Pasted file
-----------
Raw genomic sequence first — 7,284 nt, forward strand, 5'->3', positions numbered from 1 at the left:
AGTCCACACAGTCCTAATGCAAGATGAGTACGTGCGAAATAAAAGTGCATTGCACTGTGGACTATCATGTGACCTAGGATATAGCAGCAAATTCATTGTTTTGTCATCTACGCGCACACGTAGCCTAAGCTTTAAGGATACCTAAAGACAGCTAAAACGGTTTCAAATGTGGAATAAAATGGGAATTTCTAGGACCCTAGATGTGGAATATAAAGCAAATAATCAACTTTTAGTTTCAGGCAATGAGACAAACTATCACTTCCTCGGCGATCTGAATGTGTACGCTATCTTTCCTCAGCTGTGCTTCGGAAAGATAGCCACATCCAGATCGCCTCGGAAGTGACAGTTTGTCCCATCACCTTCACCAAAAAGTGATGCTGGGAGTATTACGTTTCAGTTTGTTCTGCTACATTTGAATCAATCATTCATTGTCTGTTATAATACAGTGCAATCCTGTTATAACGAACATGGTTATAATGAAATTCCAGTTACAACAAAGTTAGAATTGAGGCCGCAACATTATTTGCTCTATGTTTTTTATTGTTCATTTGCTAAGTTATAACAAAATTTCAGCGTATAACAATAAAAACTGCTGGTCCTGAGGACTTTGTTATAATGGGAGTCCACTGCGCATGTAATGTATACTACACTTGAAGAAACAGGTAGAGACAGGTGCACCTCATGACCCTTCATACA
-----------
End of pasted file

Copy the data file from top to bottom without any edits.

Raw genomic sequence first — 7,284 nt, forward strand, 5'->3', positions numbered from 1 at the left:
AGTCCACACAGTCCTAATGCAAGATGAGTACGTGCGAAATAAAAGTGCATTGCACTGTGGACTATCATGTGACCTAGGATATAGCAGCAAATTCATTGTTTTGTCATCTACGCGCACACGTAGCCTAAGCTTTAAGGATACCTAAAGACAGCTAAAACGGTTTCAAATGTGGAATAAAATGGGAATTTCTAGGACCCTAGATGTGGAATATAAAGCAAATAATCAACTTTTAGTTTCAGGCAATGAGACAAACTATCACTTCCTCGGCGATCTGAATGTGTACGCTATCTTTCCTCAGCTGTGCTTCGGAAAGATAGCCACATCCAGATCGCCTCGGAAGTGACAGTTTGTCCCATCACCTTCACCAAAAAGTGATGCTGGGAGTATTACGTTTCAGTTTGTTCTGCTACATTTGAATCAATCATTCATTGTCTGTTATAATACAGTGCAATCCTGTTATAACGAACATGGTTATAATGAAATTCCAGTTACAACAAAGTTAGAATTGAGGCCGCAACATTATTTGCTCTATGTTTTTTATTGTTCATTTGCTAAGTTATAACAAAATTTCAGCGTATAACAATAAAAACTGCTGGTCCTGAGGACTTTGTTATAATGGGAGTCCACTGCGCATGTAATGTATACTACACTTGAAGAAACAGGTAGAGACAGGTGCACCTCATGACCCTTCATACA